Doing a fur transfer or hand laying the hairs like one would do for a crepe hair beard would both work. Hand laying the hair works like applying roof shingles. Start at the bottom and work your way up so the new layer covers the old. You can change the hair direction as you go to match natural hair patterns.
This lesson covers hand laying a fake bard, with a lot of great tips.
I don't believe any of the mold making in the current lesson lineup uses syntactic dough. But with the prevalence of syntactic dough and epoxy molds I'm sure a lesson covering these materials is not far off.
For the epoxy coating, brushing on multiple thinner passes may help a bit with the material not settling the way you want. There is also a product by Smooth-On called "XTC-3D" which is designed for coating 3D prints, but it too is a low viscosity self-leveling epoxy. It may also not be in your budget, since I know their products are a bit more expensive some times.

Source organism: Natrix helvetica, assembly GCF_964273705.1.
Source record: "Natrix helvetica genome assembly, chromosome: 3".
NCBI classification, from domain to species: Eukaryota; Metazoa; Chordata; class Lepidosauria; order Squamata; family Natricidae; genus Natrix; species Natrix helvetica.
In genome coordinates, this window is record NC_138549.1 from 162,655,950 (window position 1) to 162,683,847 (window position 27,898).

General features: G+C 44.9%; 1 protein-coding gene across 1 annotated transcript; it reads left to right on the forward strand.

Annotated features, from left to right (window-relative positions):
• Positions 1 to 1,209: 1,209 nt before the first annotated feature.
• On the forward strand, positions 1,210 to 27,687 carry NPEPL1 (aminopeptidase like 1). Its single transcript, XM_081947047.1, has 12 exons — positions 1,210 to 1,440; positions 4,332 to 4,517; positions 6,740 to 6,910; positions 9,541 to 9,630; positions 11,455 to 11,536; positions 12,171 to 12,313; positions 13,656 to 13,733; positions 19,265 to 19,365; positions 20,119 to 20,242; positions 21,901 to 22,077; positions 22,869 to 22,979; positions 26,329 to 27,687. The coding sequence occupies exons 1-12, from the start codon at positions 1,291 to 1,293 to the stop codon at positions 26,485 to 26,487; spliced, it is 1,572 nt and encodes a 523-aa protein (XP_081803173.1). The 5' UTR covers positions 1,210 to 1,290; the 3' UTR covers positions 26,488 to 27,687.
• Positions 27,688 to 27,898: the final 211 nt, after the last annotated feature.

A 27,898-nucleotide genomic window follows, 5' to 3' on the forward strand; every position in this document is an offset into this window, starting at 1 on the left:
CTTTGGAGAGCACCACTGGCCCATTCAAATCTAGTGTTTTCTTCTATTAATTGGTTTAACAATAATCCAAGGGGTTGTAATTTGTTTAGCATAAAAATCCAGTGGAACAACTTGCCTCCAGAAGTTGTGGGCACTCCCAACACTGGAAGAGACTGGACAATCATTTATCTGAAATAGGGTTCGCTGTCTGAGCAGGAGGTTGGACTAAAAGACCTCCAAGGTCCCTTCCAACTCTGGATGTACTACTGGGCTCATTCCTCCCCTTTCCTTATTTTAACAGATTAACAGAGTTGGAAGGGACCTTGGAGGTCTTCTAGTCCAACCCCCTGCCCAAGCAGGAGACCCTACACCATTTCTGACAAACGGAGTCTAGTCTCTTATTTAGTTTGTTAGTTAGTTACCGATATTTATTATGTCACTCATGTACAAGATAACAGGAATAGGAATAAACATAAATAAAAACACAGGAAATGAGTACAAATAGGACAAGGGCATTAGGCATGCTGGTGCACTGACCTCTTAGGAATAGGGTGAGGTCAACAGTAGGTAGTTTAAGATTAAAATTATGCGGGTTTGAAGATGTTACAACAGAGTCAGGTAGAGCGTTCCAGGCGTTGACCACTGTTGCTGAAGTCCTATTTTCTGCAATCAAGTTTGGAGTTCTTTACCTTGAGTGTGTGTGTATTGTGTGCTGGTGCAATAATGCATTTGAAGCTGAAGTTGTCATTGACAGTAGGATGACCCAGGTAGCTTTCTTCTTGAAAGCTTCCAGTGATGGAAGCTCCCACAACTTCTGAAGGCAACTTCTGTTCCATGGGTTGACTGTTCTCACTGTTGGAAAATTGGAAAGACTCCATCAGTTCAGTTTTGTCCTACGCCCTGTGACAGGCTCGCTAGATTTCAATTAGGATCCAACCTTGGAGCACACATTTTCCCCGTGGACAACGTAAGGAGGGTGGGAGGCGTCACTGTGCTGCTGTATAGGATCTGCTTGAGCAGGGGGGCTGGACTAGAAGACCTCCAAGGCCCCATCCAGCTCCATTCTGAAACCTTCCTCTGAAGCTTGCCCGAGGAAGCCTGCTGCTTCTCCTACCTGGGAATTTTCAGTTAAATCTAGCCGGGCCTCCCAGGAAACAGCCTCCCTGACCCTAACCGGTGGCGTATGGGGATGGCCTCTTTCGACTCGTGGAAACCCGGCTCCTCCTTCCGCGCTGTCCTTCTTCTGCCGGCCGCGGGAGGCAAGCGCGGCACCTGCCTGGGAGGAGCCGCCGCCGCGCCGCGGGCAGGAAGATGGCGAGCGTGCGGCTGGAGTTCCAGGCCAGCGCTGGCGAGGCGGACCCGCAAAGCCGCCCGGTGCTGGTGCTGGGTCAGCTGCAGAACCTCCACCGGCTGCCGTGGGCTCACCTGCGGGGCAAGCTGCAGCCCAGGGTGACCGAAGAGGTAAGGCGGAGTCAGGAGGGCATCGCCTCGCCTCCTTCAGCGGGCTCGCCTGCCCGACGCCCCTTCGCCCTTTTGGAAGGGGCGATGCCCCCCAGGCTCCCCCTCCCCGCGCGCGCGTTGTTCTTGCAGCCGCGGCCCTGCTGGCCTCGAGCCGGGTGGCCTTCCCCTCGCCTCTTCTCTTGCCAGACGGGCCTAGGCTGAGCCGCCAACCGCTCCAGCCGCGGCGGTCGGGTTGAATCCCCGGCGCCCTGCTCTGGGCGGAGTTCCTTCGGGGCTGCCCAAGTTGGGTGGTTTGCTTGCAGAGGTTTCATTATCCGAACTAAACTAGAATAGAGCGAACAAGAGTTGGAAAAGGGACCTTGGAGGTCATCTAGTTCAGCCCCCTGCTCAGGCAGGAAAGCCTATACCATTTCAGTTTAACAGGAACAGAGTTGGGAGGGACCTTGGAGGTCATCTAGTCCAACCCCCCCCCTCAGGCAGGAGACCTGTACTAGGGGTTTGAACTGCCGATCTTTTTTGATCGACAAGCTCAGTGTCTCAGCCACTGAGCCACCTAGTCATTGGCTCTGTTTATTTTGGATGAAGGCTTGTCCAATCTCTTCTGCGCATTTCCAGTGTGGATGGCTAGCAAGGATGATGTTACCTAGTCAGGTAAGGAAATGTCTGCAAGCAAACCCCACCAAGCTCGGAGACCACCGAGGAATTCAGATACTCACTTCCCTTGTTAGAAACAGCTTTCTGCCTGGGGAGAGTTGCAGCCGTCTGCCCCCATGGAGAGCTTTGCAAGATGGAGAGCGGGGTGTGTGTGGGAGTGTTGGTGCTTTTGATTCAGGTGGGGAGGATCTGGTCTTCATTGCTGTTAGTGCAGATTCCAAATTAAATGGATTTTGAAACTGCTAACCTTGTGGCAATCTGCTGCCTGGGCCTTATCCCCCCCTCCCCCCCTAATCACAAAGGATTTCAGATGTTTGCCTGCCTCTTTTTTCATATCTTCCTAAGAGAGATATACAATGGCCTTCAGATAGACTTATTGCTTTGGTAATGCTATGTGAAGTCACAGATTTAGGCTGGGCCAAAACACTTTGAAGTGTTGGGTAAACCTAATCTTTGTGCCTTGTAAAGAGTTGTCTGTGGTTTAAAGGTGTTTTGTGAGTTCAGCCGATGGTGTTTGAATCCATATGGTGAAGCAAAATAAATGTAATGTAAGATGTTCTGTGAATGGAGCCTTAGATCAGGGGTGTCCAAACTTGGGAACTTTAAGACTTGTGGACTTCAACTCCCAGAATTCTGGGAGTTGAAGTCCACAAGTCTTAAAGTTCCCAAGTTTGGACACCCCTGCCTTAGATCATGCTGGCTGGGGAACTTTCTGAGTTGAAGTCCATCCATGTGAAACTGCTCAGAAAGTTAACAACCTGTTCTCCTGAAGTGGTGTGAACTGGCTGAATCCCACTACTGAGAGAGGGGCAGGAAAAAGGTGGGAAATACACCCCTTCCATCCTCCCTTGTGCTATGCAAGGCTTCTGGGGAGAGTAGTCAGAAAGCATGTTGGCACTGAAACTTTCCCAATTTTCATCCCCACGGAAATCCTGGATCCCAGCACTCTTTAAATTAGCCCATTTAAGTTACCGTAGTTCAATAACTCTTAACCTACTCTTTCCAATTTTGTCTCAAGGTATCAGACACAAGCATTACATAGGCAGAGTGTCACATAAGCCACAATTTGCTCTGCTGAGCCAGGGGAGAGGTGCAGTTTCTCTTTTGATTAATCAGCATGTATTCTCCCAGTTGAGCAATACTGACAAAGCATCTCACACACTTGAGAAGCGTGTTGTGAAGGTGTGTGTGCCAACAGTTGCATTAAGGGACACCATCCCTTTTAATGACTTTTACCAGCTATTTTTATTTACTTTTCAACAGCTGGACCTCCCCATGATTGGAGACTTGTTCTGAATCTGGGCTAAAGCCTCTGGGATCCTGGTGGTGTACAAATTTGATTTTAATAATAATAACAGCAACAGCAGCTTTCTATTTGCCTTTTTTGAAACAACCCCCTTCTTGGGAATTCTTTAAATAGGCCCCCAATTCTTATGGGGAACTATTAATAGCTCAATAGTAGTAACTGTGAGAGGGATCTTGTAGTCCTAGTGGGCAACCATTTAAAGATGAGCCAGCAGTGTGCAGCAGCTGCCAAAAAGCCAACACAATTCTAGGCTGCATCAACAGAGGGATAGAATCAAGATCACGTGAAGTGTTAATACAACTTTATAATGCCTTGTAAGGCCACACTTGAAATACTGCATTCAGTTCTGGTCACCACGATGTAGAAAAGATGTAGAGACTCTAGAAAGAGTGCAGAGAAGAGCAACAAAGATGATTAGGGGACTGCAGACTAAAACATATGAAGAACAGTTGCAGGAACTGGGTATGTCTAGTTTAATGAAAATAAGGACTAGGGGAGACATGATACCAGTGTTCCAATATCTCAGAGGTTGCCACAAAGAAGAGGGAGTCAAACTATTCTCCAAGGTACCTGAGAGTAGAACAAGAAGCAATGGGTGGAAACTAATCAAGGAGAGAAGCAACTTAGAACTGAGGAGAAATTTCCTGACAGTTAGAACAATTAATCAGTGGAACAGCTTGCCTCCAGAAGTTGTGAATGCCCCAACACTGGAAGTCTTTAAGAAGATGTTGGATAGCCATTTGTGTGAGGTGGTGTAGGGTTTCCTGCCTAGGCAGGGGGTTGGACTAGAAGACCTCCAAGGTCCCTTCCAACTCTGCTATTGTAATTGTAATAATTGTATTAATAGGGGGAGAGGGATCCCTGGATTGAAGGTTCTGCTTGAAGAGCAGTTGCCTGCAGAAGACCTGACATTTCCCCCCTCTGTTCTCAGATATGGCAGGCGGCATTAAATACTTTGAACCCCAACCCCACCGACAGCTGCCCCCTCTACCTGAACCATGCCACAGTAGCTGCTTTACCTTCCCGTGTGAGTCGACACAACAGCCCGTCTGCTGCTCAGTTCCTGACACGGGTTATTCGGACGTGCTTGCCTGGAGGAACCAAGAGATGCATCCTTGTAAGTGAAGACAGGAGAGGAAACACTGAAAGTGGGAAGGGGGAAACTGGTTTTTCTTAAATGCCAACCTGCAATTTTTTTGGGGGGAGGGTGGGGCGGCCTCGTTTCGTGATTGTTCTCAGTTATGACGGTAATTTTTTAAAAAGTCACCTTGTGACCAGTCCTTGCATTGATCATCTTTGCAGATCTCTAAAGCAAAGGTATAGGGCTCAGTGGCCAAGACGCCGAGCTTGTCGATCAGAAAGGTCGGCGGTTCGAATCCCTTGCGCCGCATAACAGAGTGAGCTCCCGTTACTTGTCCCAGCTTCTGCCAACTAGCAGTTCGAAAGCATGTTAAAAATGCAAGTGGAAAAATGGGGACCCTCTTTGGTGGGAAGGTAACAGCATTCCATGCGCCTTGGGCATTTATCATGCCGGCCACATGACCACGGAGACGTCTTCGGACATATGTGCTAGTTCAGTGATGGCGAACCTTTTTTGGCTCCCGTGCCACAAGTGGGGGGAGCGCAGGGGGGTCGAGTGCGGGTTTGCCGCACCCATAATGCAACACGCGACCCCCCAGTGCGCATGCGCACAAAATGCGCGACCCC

For lighting the runes there are a few things you can do to get better results. One is to mask off the runs and paint the armor first, then mask of the armor and lightly mist the clear runes. After that you can remove the masking and lightly mist again to blend things. The idea is to not fully cover the runes with paint, but to coat them in with more of a fog of tiny dots.
When the runes are covered from the back (with no ambient light able to shine through) they should be less visible. And when lit by bright LEDs they should stand out.
You're headed in the right direction with your testing, just keep at it!